From the web; Video & TV

Economist Mariana Mazzucato: Basic income is a “basic right”

The noted economist Mariana Mazzucato (University of Sussex) delivered the 2016 Raul Prebisch Lecture at the United Nations Economic Commission for Latin America and the Caribbean (ECLAC) in Santiago, Chile.

During the Q&A session, Marion Kappeyne van de Coppello, the Dutch Ambassador in Chile asked Mazzucato to elaborate on the “innovative new concept” of basic income for everyone.

In reply, Mazzucato spoke very favorably of the idea of basic income — going so far as to call it a “basic right” that should be “taken for granted”. However, she cautioned supporters of basic income not to think only in terms of redistribution. Instead, she called upon progressives to think more about value creation and conceptualize basic income as a type of pre-distribution.

Mazzucato described basic income as a “way to enable everyone to create value in the first place (which then of course has to be redistributed through progressive taxation)” — and tied the idea to Amartya Sen’s work on capabilities, which are required for people to pursue opportunities.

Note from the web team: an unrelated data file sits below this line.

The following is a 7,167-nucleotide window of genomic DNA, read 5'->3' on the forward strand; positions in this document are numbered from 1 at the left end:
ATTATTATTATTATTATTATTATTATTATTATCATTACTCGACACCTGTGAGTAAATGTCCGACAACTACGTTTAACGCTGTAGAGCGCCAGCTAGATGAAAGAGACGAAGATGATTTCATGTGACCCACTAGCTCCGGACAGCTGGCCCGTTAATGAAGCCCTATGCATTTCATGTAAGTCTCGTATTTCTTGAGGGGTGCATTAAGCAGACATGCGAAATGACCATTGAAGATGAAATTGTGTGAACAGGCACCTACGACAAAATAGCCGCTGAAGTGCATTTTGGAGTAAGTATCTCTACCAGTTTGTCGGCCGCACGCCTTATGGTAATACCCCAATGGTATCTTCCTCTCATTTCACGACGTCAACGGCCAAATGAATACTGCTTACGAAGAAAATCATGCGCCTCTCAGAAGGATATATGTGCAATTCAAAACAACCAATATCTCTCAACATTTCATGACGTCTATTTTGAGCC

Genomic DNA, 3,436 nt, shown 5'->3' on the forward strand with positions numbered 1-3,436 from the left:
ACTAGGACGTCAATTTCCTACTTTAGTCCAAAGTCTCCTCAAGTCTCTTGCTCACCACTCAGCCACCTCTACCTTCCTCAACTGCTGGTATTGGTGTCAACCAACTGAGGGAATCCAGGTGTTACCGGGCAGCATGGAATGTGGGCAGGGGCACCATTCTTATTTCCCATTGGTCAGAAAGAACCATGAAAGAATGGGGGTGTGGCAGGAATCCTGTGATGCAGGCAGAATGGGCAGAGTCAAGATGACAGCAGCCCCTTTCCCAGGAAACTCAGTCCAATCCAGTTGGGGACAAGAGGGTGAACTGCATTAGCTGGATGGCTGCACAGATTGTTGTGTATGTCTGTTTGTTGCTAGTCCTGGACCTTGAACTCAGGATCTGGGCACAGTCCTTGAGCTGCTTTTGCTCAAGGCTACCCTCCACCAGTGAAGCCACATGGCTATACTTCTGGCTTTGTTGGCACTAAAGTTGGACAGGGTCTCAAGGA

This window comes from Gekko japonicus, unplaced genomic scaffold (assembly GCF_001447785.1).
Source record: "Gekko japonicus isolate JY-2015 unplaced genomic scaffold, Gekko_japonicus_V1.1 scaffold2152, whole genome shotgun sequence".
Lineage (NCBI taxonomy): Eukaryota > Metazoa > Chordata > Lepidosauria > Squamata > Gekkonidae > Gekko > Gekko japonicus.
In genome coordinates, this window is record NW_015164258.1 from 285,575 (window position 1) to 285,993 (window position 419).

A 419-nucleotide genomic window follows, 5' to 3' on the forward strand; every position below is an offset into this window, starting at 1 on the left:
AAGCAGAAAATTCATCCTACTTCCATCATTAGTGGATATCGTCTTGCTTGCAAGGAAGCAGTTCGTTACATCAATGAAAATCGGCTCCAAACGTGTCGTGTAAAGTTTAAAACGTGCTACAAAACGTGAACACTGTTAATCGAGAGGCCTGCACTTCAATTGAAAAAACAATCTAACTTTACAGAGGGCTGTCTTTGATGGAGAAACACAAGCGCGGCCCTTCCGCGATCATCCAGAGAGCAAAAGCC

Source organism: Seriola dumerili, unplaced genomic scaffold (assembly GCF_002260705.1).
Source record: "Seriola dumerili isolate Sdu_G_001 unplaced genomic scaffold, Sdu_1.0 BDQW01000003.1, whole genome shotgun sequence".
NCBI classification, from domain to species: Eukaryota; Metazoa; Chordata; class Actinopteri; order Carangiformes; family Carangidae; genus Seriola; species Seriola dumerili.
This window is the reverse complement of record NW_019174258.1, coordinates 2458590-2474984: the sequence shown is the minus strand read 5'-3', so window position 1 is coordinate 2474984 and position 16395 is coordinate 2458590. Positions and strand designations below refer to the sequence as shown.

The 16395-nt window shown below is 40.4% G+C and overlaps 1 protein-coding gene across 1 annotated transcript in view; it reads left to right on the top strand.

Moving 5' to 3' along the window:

Earlier in the year, ECLAC encouraged its member states to investigate the possibility of basic income.  

Mazzucato’s entire lecture is available on YouTube:

Comisión Económica para América Latina y el Caribe (CEPAL), “Mariana Mazzucato dicta Cátedra Prebisch en la CEPAL,” YouTube; published on April 19, 2016.


Photo of Mariana Mazzucato CC Mark Blevis 

Thanks, as always, to my supporters on Patreon!

Kate McFarland

About Kate McFarland

Kate McFarland has written 495 articles.

Kate is semi-retired professional student and freelance writer and researcher. She received a grant from the Economic Security Project in December 2016 in recognition of her work for Basic Income News. Despite her personally grounded critique of the monetization of volunteer labor, Kate is grateful for donations to her Patreon page, which help to support her continued work a freelance writer currently specializing in basic income. (Anonymous donations preferred to prevent both the encroachment of bias in her own work and the encroachment of transactional norms into her social relationships.)

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